The Paris Kanellakis Theory and Practice Award honors specific theoretical accomplishments that have had a significant and demonstrable effect on the practice of computing. This award is accompanied by a prize of $10,000 and is endowed by contributions from the Kanellakis family, with additional financial support provided by ACM's Special Interest Groups on Algorithms and Computational Theory (SIGACT), Design Automaton (SIGDA), Management of Data (SIGMOD), and Programming Languages (SIGPLAN), the ACM SIG Projects Fund, and individual contributions.

Michael Luby Named 2015 ACM Paris Kanellakis Theory and Practice Award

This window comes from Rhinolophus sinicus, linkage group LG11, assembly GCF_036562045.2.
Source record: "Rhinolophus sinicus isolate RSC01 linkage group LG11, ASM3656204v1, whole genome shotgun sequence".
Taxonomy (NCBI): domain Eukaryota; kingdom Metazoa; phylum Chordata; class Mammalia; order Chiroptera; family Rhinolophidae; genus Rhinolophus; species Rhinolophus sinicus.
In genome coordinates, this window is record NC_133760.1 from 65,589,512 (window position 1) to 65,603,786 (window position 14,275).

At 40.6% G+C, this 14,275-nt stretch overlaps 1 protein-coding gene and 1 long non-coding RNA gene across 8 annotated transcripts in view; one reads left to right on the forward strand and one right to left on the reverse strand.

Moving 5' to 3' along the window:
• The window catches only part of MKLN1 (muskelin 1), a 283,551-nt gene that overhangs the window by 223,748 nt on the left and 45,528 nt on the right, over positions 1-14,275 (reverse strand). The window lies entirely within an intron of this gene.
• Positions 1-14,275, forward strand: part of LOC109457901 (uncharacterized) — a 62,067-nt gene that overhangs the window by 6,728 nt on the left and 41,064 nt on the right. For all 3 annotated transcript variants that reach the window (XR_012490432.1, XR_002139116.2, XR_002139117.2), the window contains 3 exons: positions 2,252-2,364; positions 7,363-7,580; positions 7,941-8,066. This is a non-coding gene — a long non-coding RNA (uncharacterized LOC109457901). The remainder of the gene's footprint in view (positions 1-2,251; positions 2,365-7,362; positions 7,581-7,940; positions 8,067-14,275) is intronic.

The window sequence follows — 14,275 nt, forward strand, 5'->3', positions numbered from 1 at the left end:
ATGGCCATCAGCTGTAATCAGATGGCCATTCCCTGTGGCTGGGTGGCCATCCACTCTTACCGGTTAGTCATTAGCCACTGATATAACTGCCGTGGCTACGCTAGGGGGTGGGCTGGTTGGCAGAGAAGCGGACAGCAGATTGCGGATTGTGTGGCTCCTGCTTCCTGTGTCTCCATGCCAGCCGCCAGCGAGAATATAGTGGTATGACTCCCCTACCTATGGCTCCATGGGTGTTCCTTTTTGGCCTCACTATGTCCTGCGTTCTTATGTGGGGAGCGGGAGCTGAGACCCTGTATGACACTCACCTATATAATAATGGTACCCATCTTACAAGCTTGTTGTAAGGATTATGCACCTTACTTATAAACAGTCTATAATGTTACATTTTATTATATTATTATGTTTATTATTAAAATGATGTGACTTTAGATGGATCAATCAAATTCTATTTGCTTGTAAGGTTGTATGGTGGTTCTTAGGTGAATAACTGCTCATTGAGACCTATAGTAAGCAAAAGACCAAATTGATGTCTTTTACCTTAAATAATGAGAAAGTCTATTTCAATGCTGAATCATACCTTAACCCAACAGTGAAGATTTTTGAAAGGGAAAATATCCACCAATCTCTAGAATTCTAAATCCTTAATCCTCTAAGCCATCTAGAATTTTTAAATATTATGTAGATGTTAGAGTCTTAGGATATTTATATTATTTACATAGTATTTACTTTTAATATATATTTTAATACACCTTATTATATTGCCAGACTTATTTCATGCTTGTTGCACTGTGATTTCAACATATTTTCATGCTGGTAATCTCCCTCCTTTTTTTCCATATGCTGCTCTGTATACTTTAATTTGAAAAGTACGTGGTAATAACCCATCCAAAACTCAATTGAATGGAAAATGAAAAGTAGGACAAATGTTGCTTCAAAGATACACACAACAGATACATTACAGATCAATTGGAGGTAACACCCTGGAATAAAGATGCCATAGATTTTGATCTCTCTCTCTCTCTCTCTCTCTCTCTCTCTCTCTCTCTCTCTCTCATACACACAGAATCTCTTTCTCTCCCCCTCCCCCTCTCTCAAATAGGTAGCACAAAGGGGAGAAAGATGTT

Michael Luby, recipient of the ACM Paris Kanellakis Theory and Practice Award for groundbreaking contributions to erasure correcting codes, which are essential for improving the quality of video transmission over the Internet. An important aspect of coding theory is to ensure that it is possible to recover data at a receiver transmitted from a sender, despite the fact that errors, often occurring naturally from “noise” on a channel, can impair the transmission. In coding theory, Luby made several theoretical contributions —including, but not limited to, Tornado Codes, Fountain Codes, and LT Codes — that have led to major advances in the reliable transmission and recoverability of data across mobile, broadcast and satellite channels. His work on erasure correcting codes has had an especially significant impact on the ability to stream videos, including mobile broadcast TV channels. Luby’s contributions have been applied to military technology as well as consumer devices in both wired and wireless networks. Luby is a vice president of technology at Qualcomm Technologies, Inc., a subsidiary of Qualcomm Incorporated, and an ACM Fellow.

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